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Ofcom UK Tweaks 3.4-3.6GHz Licenses to Help 5G Mobile Services

Thursday, April 18th, 2019 (2:13 pm) - Score 2,973
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The UK telecoms regulator has provisionally proposed to accept a request by Three UK, EE, O2 and Vodafone to vary a number of spectrum access licenses for the 3.4GHz, 3.5GHz and 3.6GHz bands in order to facilitate new Active Antenna Systems (AAS), which could help the future roll-out of ultrafast 5G mobile broadband networks.

The proposed change would remove an obligation on the licensees that has been effectively redundant since changes were made to Three UK’s (Hutchison/UK Broadband) 3.6GHz licence at the end of 2018 (i.e. giving them access to a 100MHz block of contiguous spectrum) and is also consistent with the European Union’s (EU) Harmonisation Decision.

As a technology AAS has already been used with some 3G and 4G networks, although it’s certainly best suited to the design of 5G networks, where its flexible radiation pattern control can help adapt to the changing situations in a mobile network.

The licence variations would:

1) Add to the special conditions relating to Radio Equipment to accommodate new total radiated power (TRP) in-block and out-of -block power limits for active antenna base stations (AAS).

2) Raise the terminal power limits from 25 dBm to 28 dBm.

3) Remove the additional band edge requirement above 3605 MHz and insert a new requirement at 3800 MHz and above.

According to Ofcom, the practical effect of AAS for consumers could be a higher quality of service in busy areas once a significant number of users have devices which support the 3.4-3.8GHz band(s). This is because AAS helps to enable Massive Multiple-Input Multiple-Output (MIMO), which can “increase the capacity of the radio access network in busy areas.”

active antenna system 5g

This technology has the potential to significantly increase the spectral efficiency and network capacity through the use of beamforming (focusing radio energy in a specific direction), spatial multiplexing (re-using frequencies to send data to different users) and other techniques which take advantage of the location of people and their phones,” said Ofcom’s consultation.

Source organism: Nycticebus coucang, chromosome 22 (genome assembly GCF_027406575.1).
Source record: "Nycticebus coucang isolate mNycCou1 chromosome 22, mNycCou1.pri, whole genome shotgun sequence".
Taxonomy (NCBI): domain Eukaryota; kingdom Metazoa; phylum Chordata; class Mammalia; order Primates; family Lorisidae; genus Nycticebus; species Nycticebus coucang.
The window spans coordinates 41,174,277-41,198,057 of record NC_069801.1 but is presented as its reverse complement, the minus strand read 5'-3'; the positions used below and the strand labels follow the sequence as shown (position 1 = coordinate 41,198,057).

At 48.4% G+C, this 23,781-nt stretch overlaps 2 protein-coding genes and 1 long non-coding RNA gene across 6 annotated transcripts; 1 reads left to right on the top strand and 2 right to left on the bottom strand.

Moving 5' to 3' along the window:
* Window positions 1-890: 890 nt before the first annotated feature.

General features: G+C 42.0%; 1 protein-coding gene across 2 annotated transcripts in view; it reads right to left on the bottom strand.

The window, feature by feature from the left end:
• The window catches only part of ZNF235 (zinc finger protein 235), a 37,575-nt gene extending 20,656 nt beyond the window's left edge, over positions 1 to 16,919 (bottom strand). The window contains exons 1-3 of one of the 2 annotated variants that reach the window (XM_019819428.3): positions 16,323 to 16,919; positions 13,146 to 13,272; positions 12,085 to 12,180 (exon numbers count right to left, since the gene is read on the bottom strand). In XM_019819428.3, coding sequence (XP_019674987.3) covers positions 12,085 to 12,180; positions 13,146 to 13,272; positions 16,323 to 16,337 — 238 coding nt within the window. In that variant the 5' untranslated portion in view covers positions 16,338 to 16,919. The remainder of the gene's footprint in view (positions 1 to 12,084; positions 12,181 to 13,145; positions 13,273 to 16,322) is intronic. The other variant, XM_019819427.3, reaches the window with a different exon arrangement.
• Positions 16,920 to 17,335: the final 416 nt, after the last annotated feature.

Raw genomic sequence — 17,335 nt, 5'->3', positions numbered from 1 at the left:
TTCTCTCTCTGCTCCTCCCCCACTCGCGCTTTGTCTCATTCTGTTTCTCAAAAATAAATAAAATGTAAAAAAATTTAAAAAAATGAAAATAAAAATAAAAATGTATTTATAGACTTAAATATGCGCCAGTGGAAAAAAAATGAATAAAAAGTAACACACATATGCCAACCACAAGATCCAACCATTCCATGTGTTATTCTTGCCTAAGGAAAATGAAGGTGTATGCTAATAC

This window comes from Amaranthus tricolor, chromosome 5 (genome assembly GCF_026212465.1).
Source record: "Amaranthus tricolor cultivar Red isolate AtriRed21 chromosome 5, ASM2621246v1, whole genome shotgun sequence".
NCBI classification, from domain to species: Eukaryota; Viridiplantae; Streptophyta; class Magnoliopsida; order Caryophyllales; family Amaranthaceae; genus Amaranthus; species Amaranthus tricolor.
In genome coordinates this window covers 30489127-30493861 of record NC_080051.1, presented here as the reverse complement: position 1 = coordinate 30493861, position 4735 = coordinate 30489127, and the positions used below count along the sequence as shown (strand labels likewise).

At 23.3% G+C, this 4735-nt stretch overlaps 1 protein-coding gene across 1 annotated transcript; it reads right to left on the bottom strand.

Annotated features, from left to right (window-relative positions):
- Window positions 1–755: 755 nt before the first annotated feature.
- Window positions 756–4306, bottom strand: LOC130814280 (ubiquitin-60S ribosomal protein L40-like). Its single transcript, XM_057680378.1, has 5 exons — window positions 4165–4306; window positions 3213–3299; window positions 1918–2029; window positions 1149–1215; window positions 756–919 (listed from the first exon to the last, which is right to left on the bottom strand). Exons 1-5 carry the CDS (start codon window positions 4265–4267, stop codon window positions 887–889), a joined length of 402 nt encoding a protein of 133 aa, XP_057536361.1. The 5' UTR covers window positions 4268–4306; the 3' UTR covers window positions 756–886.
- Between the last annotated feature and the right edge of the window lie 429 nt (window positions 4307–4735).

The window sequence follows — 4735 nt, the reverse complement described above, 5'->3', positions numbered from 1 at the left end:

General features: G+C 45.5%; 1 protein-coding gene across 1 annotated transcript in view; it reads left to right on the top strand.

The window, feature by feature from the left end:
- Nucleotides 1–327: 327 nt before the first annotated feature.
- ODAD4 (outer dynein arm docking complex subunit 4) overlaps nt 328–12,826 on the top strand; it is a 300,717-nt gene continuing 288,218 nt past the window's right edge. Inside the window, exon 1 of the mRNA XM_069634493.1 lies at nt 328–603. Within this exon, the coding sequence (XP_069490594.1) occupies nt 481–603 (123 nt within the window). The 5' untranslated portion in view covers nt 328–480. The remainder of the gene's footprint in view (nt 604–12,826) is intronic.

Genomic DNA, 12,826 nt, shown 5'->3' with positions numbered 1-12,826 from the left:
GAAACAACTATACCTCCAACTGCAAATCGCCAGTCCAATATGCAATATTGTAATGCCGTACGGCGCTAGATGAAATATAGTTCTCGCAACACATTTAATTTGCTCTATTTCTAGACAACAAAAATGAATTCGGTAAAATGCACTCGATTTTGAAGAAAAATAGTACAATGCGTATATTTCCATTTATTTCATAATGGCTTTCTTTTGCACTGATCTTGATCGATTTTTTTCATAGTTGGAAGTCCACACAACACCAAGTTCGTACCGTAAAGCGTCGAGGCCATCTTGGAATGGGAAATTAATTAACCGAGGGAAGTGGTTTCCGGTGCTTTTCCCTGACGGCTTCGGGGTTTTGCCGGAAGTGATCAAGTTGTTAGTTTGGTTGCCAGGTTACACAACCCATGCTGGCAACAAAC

ofcom license variations 3.4 to 3.6GHz

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Mark Jackson
By Mark Jackson
Mark is a professional technology writer, IT consultant and computer engineer from Dorset (England), he also founded ISPreview in 1999 and enjoys analysing the latest telecoms and broadband developments. Find me on Twitter, , Facebook and Linkedin.
Leave a Comment
14 Responses
  1. Avatar New_Londoner

    @MarkJ
    You realise that this will probably encourage more 5G apocalypse posts from the tin foil hat brigade? ….

  2. Avatar Kevin

    I always knew War of the Worlds would come true one day.

  3. Avatar James Harkin

    I thought this was interesting, your thoughts: https://www.youtube.com/watch?v=xK39-VG8x4E

    • Avatar Stuart

      It’s like the flat earth people. I never know if they really believe in this conspiracy stuff, or it’s just a joke.

    • Avatar MikeP

      If only some of it was a joke. Read up on the Hampstead Satanic Ritual Abuse hoax, and the effect it had on a number of totally innocent families. And still has, thanks to the conspiracy theorists. No joke at all.

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